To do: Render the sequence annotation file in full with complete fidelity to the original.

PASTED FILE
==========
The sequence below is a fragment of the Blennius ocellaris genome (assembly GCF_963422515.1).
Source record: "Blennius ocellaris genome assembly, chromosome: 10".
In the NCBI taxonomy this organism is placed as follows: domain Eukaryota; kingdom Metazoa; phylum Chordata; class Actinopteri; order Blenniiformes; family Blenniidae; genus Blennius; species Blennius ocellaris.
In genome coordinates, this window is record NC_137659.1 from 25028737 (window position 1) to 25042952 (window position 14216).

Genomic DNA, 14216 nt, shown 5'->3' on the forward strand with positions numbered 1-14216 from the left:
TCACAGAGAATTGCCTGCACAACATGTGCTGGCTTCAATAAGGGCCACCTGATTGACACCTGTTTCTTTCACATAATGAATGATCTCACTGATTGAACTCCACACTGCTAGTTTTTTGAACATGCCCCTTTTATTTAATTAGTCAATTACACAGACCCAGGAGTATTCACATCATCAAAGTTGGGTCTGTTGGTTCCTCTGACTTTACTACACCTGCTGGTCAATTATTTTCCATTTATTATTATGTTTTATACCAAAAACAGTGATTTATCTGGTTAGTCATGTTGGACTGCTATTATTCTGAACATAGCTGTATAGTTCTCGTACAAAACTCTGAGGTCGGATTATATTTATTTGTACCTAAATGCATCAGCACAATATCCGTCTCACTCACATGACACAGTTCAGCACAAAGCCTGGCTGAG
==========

The sequence below is a fragment of the Blennius ocellaris genome (assembly GCF_963422515.1).
Source record: "Blennius ocellaris genome assembly, chromosome: 10".
In the NCBI taxonomy this organism is placed as follows: domain Eukaryota; kingdom Metazoa; phylum Chordata; class Actinopteri; order Blenniiformes; family Blenniidae; genus Blennius; species Blennius ocellaris.
In genome coordinates, this window is record NC_137659.1 from 25028737 (window position 1) to 25042952 (window position 14216).

Genomic DNA, 14216 nt, shown 5'->3' on the forward strand with positions numbered 1-14216 from the left:
TCACAGAGAATTGCCTGCACAACATGTGCTGGCTTCAATAAGGGCCACCTGATTGACACCTGTTTCTTTCACATAATGAATGATCTCACTGATTGAACTCCACACTGCTAGTTTTTTGAACATGCCCCTTTTATTTAATTAGTCAATTACACAGACCCAGGAGTATTCACATCATCAAAGTTGGGTCTGTTGGTTCCTCTGACTTTACTACACCTGCTGGTCAATTATTTTCCATTTATTATTATGTTTTATACCAAAAACAGTGATTTATCTGGTTAGTCATGTTGGACTGCTATTATTCTGAACATAGCTGTATAGTTCTCGTACAAAACTCTGAGGTCGGATTATATTTATTTGTACCTAAATGCATCAGCACAATATCCGTCTCACTCACATGACACAGTTCAGCACAAAGCCTGGCTGAG